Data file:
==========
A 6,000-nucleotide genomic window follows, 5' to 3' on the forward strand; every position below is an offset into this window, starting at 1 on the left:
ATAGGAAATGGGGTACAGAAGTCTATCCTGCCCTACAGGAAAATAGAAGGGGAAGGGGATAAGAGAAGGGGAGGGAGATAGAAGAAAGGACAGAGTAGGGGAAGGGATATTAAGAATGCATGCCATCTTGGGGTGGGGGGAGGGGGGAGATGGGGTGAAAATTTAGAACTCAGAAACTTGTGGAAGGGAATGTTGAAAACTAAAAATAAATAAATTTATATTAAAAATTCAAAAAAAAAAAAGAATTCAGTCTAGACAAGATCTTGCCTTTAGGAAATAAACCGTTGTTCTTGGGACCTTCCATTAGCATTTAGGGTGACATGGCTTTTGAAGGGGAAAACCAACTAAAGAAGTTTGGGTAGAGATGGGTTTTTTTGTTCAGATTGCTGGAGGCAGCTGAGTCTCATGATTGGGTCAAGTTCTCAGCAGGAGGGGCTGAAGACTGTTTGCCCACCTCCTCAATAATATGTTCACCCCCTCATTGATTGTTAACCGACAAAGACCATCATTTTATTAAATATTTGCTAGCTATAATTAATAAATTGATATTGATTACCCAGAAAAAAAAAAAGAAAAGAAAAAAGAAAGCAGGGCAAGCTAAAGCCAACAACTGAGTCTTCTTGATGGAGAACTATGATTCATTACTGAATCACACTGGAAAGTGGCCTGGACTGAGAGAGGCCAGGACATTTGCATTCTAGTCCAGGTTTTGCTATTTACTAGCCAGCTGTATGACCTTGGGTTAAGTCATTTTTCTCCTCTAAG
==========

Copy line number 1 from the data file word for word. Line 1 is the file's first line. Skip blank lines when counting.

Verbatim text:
A 6,000-nucleotide genomic window follows, 5' to 3' on the forward strand; every position below is an offset into this window, starting at 1 on the left: